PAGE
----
- Time Saving Tips – Part 2
- Time Saving Tips – Part 1
- Max Fails and Max Skips
- Mix Show DJ’s Spins Count Too!
- Get The Power Of A Wizard On Your Side
- Move History Report Changes
- Stuff Happens
- SOS! SAVE OUR STATION! (…or How I Learned to Love the Backup)
- Updating Your Software
- Alert: Windows Update Issue
- MusicMaster PRO 7.0.8 now Available
- Coding Analysis
- Use the Info Bar next time you’re building clocks!
- MusicMaster 7.0.7 Now Available
- Results Bar – Maximize Your Screen Real Estate
- Need Training? MusicMaster Can Help You Out
- She’s Like A Rainbow! Automatically color your categories in MusicMaster Version 7
- What is “Hour Exposure?”
Mix Show DJ’s Spins Count Too! posted on January 13th, 2020
By: Jesus Rodriguez
Recently the topic about mix show spins came up a lot with my clients. I’m referring to stations that air syndicated, or local DJ mix shows either prerecorded or live. I am shocked to see that many of my clients have a blank hour for these programs in the log or are not reconciling what aired by the jocks. I understand that part of it may be the limitations of the software your DJs use to mix the tracks. Maybe they can’t export a playlist for reconciliation like your automation integration, but at the very least, I would assume that you are getting some playlist for every show submitted.
I’m writing this article, not only because I am still to this day a club DJ that got his first break on the radio as a kid via a mix show, but more importantly because of the number of spins and credit you are missing out on in the spins reports you submit to any agency. Let’s do some basic math: let’s say that you have a lunch mix, a traffic mix, and a night mix on your station daily, but you don’t account for those spins. With only one power position song you are missing up to three spins per day. Let’s not get started on the four to seven per hour or more for night weekend mix shows or the nonstop holiday weekend mixes of spins not accounted for in your reports. I can’t even count that high; it’s so many!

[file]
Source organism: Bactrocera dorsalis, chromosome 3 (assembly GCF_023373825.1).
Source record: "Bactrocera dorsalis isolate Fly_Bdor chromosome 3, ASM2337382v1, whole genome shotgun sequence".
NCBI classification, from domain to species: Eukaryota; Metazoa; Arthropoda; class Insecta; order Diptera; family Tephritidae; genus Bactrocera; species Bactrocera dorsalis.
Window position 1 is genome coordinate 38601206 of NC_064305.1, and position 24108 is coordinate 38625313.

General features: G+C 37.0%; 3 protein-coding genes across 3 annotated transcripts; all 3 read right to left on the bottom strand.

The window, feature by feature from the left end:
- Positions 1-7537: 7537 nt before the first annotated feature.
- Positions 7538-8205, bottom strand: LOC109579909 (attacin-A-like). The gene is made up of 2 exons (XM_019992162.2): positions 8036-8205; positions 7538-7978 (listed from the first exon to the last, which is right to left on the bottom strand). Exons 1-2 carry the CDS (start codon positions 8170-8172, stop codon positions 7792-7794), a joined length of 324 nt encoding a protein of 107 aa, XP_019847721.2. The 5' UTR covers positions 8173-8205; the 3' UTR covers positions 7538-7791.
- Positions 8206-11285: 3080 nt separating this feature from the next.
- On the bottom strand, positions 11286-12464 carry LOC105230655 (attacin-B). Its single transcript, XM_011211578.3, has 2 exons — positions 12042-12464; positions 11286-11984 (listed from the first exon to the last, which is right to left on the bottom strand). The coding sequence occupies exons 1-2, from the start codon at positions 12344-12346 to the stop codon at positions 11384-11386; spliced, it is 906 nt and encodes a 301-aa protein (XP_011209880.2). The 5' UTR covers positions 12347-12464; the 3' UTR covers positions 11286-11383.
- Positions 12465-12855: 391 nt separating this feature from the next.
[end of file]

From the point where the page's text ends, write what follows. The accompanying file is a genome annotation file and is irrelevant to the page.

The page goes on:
Here is your solution, and it is called History Linking!
Step One: Mixshow Library Song Carts
If you are doing prerecorded mixes that schedule in MusicMaster, you are halfway there, but if you are not doing a prerecorded mix show, you can still use this method by creating a mix show category to keep track of what aired. In this case, I would create a dummy category and dummy song carts not in rotation for the mix shows. That way I can follow these steps as a placeholder for my history linking items to be able to account for the spin count of all the songs I have in rotation that are linked to an aired live mix show
Step Two: Sharing History
You’ll need a Keyword Multiple field in which to place a unique identifier for the song. If your data is lacking an unused Keyword Multiple Field you can create one in version 7.0. If you are on an older version, check you Field list to see if you have unused field you could use. If you don’t have any available fields, contact your MusicMaster Scheduling Consultant and ask them to add one for you. You can label this field as “History Link.” Make sure to note the field ID assigned to the History Link field in Dataset/Library/Fields.